5. HEEDING THE SPIRIT’S GUIDANCE
a. What can we learn from the principles of Christ that guided Paul’s way of dealing with the friction at Galatia? Matthew 5:23, 24; 13:27–29.
“False teachers had brought to the Galatians doctrines that were opposed to the gospel of Christ. Paul sought to expose and correct these errors. He greatly desired that the false teachers might be separated from the church, but their influence had affected so many of the believers that it seemed hazardous to take action against them. There was danger of causing strife and division which would be ruinous to the spiritual interests of the church. He therefore sought to impress upon his brethren the importance of trying to help one another in love. He declared that all the requirements of the law setting forth our duty to our fellow men are fulfilled in love to one another. He warned them that if they indulged hatred and strife, dividing into parties, and like the brutes biting and devouring one another, they would bring upon themselves present unhappiness and future ruin. There was but one way to prevent these terrible evils and that was, as the apostle enjoined upon them, to ‘walk in the Spirit.’ They must by constant prayer seek the guidance of the Holy Spirit, which would lead them to love and unity.”—Testimonies for the Church, vol. 5, p. 243.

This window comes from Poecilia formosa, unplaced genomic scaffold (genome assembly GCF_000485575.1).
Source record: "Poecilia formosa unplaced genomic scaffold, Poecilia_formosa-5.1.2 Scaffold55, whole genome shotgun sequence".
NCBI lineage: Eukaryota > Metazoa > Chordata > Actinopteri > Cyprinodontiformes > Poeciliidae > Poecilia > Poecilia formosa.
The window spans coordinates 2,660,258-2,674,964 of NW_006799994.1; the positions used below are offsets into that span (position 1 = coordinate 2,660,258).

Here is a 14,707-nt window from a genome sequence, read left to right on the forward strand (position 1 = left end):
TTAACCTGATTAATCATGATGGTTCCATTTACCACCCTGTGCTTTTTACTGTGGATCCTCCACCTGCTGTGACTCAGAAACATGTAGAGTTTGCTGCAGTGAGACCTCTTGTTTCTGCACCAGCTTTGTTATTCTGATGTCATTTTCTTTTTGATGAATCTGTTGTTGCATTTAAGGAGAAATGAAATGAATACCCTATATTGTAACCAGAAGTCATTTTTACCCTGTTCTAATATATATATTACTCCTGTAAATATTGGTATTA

“My brother, my sister, when trouble arises between you and another member of God’s family, do you follow the Bible directions? Before presenting to God your offering of prayer, do you go to your brother, and in the spirit of Christ talk with him. . . . [Matthew 5:23, 24 quoted.] Then you can offer it with a clear conscience; for you have cast out the root of bitterness.”—The General Conference Bulletin, April 1, 1903.
PERSONAL REVIEW QUESTIONS
1. How is God’s law fulfilled in daily life, even in this present generation?
2. What does the inspired apostle declare to be the bond of perfectness?
3. Why is it important to avoid harboring a root of bitterness against others?
4. How does self-control in appetite promote better relationships?
5. How can I foster greater harmony with people who seem to be difficult?